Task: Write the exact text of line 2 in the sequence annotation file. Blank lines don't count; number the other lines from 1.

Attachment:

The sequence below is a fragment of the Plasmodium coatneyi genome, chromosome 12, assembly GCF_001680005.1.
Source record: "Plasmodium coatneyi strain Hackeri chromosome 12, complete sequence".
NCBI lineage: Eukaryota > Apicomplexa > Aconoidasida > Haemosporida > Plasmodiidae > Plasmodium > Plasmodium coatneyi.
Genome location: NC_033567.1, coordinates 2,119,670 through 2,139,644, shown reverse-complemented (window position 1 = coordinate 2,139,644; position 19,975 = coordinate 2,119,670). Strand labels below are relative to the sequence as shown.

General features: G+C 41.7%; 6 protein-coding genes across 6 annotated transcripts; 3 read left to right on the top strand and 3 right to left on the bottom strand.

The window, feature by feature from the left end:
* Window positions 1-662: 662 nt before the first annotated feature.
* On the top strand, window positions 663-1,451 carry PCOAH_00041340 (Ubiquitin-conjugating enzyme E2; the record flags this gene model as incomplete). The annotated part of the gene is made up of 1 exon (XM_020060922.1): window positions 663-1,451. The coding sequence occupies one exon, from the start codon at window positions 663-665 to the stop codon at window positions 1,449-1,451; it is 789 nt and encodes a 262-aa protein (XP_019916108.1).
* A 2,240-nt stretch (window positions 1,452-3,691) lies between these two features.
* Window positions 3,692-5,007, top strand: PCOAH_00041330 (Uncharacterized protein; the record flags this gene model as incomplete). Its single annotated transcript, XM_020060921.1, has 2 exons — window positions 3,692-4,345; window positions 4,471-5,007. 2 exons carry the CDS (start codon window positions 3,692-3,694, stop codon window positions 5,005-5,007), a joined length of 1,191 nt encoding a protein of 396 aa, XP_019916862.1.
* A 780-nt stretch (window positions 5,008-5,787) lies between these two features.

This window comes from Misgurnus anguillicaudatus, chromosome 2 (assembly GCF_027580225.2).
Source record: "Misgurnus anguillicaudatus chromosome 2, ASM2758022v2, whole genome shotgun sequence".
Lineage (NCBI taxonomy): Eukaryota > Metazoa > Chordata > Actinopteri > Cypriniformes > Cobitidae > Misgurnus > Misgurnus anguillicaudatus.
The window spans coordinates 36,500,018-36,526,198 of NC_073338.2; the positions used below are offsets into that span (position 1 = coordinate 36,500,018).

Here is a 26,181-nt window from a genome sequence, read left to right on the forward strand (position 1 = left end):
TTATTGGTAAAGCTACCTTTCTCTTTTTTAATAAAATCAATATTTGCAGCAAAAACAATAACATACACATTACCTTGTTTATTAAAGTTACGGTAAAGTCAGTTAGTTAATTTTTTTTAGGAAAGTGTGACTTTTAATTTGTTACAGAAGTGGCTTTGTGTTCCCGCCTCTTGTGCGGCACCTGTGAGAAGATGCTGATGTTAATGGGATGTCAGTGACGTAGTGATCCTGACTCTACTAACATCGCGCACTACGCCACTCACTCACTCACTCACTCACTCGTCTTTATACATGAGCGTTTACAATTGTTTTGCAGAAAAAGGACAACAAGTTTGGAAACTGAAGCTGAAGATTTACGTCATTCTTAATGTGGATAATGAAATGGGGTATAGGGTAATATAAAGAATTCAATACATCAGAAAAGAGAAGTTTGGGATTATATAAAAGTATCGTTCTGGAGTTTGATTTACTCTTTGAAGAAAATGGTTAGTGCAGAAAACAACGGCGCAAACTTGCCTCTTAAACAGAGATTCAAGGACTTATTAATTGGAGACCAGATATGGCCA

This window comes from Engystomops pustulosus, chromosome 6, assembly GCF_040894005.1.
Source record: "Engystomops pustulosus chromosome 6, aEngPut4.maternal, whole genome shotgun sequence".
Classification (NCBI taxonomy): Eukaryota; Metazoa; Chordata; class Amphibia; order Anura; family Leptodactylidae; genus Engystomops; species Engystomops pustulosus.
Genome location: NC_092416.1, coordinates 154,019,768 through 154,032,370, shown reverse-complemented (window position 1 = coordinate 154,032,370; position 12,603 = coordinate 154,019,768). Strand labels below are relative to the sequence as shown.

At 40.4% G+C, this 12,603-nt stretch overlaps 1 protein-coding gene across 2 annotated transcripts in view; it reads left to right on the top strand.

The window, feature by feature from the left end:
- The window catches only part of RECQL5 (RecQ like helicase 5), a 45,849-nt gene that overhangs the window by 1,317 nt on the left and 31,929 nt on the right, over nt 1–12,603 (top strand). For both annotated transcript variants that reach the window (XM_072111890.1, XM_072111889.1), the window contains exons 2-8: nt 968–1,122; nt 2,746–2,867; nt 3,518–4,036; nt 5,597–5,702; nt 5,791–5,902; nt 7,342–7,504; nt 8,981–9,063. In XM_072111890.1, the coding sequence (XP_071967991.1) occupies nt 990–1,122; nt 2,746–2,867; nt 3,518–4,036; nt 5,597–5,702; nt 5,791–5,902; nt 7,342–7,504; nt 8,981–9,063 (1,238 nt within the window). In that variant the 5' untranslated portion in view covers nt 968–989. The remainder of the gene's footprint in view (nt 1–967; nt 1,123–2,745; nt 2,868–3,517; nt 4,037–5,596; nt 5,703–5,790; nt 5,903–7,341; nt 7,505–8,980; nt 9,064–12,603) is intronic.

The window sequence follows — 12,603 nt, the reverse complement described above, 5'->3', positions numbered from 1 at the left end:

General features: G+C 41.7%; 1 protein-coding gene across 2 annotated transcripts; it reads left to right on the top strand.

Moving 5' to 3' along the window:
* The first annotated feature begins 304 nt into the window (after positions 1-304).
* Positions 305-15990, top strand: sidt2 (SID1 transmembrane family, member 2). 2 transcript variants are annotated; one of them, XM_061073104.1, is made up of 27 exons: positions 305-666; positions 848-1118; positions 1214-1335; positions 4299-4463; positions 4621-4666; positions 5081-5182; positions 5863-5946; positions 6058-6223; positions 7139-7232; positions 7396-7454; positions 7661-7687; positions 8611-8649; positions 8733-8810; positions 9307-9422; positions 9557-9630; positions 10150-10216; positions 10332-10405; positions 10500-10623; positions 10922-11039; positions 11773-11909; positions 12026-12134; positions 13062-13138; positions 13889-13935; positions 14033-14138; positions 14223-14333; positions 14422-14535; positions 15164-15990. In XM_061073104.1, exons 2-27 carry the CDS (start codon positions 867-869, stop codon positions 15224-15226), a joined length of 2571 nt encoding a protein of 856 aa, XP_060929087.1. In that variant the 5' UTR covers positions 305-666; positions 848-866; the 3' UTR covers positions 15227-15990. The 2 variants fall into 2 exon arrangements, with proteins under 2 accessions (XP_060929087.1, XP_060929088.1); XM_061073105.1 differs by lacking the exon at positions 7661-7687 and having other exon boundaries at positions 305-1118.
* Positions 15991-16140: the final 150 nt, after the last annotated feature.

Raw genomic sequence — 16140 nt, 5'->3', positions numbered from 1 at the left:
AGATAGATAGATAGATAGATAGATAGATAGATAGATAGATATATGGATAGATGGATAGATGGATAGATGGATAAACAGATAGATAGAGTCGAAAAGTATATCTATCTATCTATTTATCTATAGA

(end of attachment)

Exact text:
Source record: "Plasmodium coatneyi strain Hackeri chromosome 12, complete sequence".